11 days ago, the long-awaited Edmund's Oast Brewing Company opened its doors as the 21st local craft beer brewery.I was fortunate to have General Manager Devin T. Marquardt chat with me at the bar and give me a behind-the-scenes tour of the new facility.They will be adding additional products and right now are pouring four new draft beers and two cask ales.First cask ale I've had at a brewery. It bodes well for the future.Closed For Business on King Street has one cask setup and, I believe, there are two cask stations on Vanderhorst at Kudu. The problem has been getting the beverage from a brewery.Up till now, brewers had to juggle things around to make a small, delicate batch of this ale.Time and circumstances dictated when this might happen.Apparently, bars were never sure when a keg would become available.Now we have a local brewer who is committed to brewing it often to supply its own taps daily and, of course, to pour at its nearby namesake restaurant.A few weeks ago, as this area began to hunker down for the approaching hurricane Irma, there was a long-awaited opening of local craft brewery number 20.Well, Pawleys Island Brewing in North Charleston had not factored in a hurricane but the opening went well.Head Brewer Daren McLean gave a guided tour and explained the steps involved in making their beers.A Friday-after-work group from nearby Bosch arrived and quickly designated this would become a weekly local stop.Founder Fraser Blake, was behind the bar, talking about their goals for the brand new entity.All around him, snazzy new blue t-shirts were being sold that displayed the turtle logo elements.Several other new breweries are planned around the Charleston area and a few are close to opening, notably Munkle on upper King and Commonhouse Aleworks on O'Hear  in the Park Circle area.Living in Hanahan, the East Montague 3-block beer, wine, and eats places are close at hand so any and all new openings have my attention.As usual, I will stop in, sample what they have to offer and try to spread the word with my blog.It's a pleasant task...which just happens to rhyme with Cask!.* I had a vast array of casks while in Europe and the UK. Here I am in Edinburgh after the barkeep offered to let me "pull my own."I had asked if I could take a photo of him pulling my choice and he said "NO."I was taken aback until he added: "It will be me taking a picture of you doing that!And he did. It tasted delicious.I can add barkeep to my resume.[...]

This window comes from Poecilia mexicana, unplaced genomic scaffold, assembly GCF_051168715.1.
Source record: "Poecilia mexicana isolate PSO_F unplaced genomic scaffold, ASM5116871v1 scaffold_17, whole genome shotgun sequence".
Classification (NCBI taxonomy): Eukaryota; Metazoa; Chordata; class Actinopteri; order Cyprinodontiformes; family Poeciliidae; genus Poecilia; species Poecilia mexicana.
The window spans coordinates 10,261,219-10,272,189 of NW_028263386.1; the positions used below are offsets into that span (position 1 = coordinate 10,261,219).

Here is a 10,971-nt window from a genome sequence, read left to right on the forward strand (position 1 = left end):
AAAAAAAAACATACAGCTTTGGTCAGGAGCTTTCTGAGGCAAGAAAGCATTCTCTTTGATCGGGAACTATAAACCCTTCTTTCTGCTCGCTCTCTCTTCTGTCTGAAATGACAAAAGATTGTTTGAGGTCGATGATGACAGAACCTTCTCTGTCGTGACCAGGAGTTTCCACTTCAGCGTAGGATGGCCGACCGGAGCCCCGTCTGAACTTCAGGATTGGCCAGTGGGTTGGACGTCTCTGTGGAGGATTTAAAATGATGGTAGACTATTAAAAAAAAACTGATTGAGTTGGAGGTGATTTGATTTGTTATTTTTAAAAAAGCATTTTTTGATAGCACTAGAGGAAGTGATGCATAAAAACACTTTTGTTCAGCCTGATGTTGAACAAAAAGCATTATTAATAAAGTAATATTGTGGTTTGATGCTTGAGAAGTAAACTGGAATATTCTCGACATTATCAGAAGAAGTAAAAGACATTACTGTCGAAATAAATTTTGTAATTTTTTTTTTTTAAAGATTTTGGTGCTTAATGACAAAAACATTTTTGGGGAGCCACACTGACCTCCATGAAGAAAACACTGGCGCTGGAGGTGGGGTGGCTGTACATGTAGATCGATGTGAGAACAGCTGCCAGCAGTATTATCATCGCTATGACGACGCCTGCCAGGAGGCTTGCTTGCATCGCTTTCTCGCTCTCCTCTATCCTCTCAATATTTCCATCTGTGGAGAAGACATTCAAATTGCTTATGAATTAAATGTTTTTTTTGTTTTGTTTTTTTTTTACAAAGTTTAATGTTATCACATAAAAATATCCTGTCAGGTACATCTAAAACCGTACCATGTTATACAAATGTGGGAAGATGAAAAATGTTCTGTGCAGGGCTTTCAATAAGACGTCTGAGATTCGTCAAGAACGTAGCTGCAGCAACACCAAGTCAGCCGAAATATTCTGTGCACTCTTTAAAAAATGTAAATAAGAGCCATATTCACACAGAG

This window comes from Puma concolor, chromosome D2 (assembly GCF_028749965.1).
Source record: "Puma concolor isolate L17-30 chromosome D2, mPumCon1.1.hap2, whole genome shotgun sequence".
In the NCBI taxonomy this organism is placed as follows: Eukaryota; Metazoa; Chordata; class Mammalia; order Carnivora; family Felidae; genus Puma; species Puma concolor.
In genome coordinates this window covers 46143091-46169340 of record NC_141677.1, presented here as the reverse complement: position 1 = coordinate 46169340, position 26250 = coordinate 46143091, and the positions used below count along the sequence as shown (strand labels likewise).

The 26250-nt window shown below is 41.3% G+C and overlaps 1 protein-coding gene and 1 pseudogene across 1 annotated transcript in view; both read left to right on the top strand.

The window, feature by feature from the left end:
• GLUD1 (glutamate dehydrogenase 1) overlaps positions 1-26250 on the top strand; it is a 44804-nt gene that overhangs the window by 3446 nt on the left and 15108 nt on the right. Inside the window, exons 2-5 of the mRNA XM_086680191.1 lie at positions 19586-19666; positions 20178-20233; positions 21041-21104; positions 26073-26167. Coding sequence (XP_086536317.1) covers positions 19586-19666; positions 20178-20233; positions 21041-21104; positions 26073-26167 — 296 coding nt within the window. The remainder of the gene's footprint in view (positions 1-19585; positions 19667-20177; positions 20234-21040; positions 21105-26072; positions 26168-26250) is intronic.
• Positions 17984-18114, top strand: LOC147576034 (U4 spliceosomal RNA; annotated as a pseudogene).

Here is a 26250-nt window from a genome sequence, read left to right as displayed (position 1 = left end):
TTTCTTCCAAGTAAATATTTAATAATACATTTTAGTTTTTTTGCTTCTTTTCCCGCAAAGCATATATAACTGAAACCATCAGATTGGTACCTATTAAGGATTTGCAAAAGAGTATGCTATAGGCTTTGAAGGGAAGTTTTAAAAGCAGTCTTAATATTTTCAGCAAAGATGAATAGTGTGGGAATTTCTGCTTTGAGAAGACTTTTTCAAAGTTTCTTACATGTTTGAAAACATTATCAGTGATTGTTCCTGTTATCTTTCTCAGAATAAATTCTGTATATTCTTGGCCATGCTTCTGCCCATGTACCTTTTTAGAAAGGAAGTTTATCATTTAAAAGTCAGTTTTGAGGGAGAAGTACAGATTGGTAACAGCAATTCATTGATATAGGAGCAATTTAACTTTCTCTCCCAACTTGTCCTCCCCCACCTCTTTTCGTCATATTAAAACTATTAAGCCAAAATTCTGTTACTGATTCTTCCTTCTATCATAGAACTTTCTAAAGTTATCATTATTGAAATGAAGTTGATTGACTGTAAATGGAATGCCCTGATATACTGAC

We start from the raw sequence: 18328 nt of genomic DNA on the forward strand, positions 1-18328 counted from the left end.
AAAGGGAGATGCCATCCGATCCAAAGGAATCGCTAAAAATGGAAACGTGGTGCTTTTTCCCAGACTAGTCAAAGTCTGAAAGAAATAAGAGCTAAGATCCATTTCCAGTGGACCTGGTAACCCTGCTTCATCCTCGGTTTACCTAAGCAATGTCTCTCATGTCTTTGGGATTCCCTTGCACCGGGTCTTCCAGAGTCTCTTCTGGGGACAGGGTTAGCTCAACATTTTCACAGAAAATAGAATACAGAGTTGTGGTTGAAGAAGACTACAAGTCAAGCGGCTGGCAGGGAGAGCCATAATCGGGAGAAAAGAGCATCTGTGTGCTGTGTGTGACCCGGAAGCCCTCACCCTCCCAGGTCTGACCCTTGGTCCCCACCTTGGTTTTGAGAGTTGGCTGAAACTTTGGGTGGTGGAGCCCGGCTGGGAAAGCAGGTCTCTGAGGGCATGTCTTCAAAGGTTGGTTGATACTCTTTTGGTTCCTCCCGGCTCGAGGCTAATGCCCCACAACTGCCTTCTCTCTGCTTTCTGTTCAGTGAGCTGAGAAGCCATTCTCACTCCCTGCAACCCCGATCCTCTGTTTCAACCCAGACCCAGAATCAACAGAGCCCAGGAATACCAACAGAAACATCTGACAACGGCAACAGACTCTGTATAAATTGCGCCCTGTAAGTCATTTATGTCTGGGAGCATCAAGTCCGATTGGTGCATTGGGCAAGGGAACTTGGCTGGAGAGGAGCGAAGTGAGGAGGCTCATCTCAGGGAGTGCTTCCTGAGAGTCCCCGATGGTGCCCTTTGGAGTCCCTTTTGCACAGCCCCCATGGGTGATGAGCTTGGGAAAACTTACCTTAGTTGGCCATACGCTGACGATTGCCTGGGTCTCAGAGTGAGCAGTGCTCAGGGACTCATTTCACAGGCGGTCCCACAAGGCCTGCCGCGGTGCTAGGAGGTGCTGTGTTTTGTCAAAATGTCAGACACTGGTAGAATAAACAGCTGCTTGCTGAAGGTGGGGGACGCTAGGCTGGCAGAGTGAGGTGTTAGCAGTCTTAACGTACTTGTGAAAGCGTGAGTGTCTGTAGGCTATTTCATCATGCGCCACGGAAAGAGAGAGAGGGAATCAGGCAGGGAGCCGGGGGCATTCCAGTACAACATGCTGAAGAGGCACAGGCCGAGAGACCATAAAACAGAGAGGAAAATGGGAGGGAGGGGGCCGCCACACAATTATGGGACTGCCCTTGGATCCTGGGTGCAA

Something about "compound interest"....